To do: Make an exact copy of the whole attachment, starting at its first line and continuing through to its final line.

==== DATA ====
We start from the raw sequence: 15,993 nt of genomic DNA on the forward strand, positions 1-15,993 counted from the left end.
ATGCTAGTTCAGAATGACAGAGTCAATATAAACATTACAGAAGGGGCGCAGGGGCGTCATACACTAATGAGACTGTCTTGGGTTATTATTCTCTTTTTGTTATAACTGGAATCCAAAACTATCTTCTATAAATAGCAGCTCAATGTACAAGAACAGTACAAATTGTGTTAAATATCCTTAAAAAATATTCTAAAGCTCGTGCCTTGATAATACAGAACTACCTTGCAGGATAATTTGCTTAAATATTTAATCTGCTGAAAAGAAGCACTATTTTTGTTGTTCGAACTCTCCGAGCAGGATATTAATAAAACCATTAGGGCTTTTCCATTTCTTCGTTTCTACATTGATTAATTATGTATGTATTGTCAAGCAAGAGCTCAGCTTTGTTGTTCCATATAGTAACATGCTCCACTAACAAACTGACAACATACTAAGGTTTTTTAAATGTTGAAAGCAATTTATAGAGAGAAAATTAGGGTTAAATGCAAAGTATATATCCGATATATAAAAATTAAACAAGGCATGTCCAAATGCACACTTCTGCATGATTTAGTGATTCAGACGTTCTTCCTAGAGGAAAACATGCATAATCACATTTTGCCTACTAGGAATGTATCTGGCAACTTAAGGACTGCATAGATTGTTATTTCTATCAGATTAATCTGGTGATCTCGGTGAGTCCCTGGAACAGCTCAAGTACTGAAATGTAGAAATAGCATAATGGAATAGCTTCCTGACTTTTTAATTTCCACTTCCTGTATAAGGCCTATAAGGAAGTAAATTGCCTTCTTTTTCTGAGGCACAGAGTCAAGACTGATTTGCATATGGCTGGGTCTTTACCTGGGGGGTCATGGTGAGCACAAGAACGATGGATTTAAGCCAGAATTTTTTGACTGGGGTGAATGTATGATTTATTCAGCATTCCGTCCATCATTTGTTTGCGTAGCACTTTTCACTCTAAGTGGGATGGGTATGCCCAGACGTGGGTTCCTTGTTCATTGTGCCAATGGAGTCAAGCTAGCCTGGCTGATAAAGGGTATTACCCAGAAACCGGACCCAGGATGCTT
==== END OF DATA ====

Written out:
We start from the raw sequence: 15,993 nt of genomic DNA on the forward strand, positions 1-15,993 counted from the left end.
ATGCTAGTTCAGAATGACAGAGTCAATATAAACATTACAGAAGGGGCGCAGGGGCGTCATACACTAATGAGACTGTCTTGGGTTATTATTCTCTTTTTGTTATAACTGGAATCCAAAACTATCTTCTATAAATAGCAGCTCAATGTACAAGAACAGTACAAATTGTGTTAAATATCCTTAAAAAATATTCTAAAGCTCGTGCCTTGATAATACAGAACTACCTTGCAGGATAATTTGCTTAAATATTTAATCTGCTGAAAAGAAGCACTATTTTTGTTGTTCGAACTCTCCGAGCAGGATATTAATAAAACCATTAGGGCTTTTCCATTTCTTCGTTTCTACATTGATTAATTATGTATGTATTGTCAAGCAAGAGCTCAGCTTTGTTGTTCCATATAGTAACATGCTCCACTAACAAACTGACAACATACTAAGGTTTTTTAAATGTTGAAAGCAATTTATAGAGAGAAAATTAGGGTTAAATGCAAAGTATATATCCGATATATAAAAATTAAACAAGGCATGTCCAAATGCACACTTCTGCATGATTTAGTGATTCAGACGTTCTTCCTAGAGGAAAACATGCATAATCACATTTTGCCTACTAGGAATGTATCTGGCAACTTAAGGACTGCATAGATTGTTATTTCTATCAGATTAATCTGGTGATCTCGGTGAGTCCCTGGAACAGCTCAAGTACTGAAATGTAGAAATAGCATAATGGAATAGCTTCCTGACTTTTTAATTTCCACTTCCTGTATAAGGCCTATAAGGAAGTAAATTGCCTTCTTTTTCTGAGGCACAGAGTCAAGACTGATTTGCATATGGCTGGGTCTTTACCTGGGGGGTCATGGTGAGCACAAGAACGATGGATTTAAGCCAGAATTTTTTGACTGGGGTGAATGTATGATTTATTCAGCATTCCGTCCATCATTTGTTTGCGTAGCACTTTTCACTCTAAGTGGGATGGGTATGCCCAGACGTGGGTTCCTTGTTCATTGTGCCAATGGAGTCAAGCTAGCCTGGCTGATAAAGGGTATTACCCAGAAACCGGACCCAGGATGCTT